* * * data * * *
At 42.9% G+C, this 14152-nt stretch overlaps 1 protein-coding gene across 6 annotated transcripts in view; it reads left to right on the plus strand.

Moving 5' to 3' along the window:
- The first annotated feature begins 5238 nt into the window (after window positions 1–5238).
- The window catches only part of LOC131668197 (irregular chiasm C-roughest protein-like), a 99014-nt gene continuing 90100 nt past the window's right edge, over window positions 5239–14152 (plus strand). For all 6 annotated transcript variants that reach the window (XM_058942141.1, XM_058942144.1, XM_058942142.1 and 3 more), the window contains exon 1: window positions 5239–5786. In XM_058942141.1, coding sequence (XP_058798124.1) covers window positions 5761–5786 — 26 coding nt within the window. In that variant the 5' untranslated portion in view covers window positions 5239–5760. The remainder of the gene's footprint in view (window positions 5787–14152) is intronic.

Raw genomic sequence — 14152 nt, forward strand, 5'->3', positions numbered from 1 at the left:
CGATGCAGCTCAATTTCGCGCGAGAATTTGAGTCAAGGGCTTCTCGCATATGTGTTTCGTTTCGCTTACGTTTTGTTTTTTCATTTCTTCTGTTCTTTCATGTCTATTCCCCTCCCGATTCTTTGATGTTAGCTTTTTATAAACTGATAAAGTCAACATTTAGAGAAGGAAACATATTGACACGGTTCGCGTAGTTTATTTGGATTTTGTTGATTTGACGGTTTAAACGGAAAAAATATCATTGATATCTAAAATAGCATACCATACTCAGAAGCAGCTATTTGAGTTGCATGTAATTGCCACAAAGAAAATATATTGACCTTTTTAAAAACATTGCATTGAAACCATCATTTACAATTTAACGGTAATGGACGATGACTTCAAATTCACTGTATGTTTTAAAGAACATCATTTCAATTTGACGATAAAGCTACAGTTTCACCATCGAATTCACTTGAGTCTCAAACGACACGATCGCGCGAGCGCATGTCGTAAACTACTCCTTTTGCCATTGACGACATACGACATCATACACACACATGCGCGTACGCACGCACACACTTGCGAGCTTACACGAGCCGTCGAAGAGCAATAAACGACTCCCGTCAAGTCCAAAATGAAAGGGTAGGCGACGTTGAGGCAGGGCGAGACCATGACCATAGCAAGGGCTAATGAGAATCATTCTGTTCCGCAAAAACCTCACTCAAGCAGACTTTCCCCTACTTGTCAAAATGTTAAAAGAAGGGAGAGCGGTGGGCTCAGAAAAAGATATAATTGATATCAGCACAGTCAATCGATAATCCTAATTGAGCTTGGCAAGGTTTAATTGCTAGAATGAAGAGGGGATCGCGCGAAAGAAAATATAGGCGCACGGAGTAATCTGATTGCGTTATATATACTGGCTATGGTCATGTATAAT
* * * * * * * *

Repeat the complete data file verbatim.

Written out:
At 42.9% G+C, this 14152-nt stretch overlaps 1 protein-coding gene across 6 annotated transcripts in view; it reads left to right on the plus strand.

Moving 5' to 3' along the window:
- The first annotated feature begins 5238 nt into the window (after window positions 1–5238).
- The window catches only part of LOC131668197 (irregular chiasm C-roughest protein-like), a 99014-nt gene continuing 90100 nt past the window's right edge, over window positions 5239–14152 (plus strand). For all 6 annotated transcript variants that reach the window (XM_058942141.1, XM_058942144.1, XM_058942142.1 and 3 more), the window contains exon 1: window positions 5239–5786. In XM_058942141.1, coding sequence (XP_058798124.1) covers window positions 5761–5786 — 26 coding nt within the window. In that variant the 5' untranslated portion in view covers window positions 5239–5760. The remainder of the gene's footprint in view (window positions 5787–14152) is intronic.

Raw genomic sequence — 14152 nt, forward strand, 5'->3', positions numbered from 1 at the left:
CGATGCAGCTCAATTTCGCGCGAGAATTTGAGTCAAGGGCTTCTCGCATATGTGTTTCGTTTCGCTTACGTTTTGTTTTTTCATTTCTTCTGTTCTTTCATGTCTATTCCCCTCCCGATTCTTTGATGTTAGCTTTTTATAAACTGATAAAGTCAACATTTAGAGAAGGAAACATATTGACACGGTTCGCGTAGTTTATTTGGATTTTGTTGATTTGACGGTTTAAACGGAAAAAATATCATTGATATCTAAAATAGCATACCATACTCAGAAGCAGCTATTTGAGTTGCATGTAATTGCCACAAAGAAAATATATTGACCTTTTTAAAAACATTGCATTGAAACCATCATTTACAATTTAACGGTAATGGACGATGACTTCAAATTCACTGTATGTTTTAAAGAACATCATTTCAATTTGACGATAAAGCTACAGTTTCACCATCGAATTCACTTGAGTCTCAAACGACACGATCGCGCGAGCGCATGTCGTAAACTACTCCTTTTGCCATTGACGACATACGACATCATACACACACATGCGCGTACGCACGCACACACTTGCGAGCTTACACGAGCCGTCGAAGAGCAATAAACGACTCCCGTCAAGTCCAAAATGAAAGGGTAGGCGACGTTGAGGCAGGGCGAGACCATGACCATAGCAAGGGCTAATGAGAATCATTCTGTTCCGCAAAAACCTCACTCAAGCAGACTTTCCCCTACTTGTCAAAATGTTAAAAGAAGGGAGAGCGGTGGGCTCAGAAAAAGATATAATTGATATCAGCACAGTCAATCGATAATCCTAATTGAGCTTGGCAAGGTTTAATTGCTAGAATGAAGAGGGGATCGCGCGAAAGAAAATATAGGCGCACGGAGTAATCTGATTGCGTTATATATACTGGCTATGGTCATGTATAAT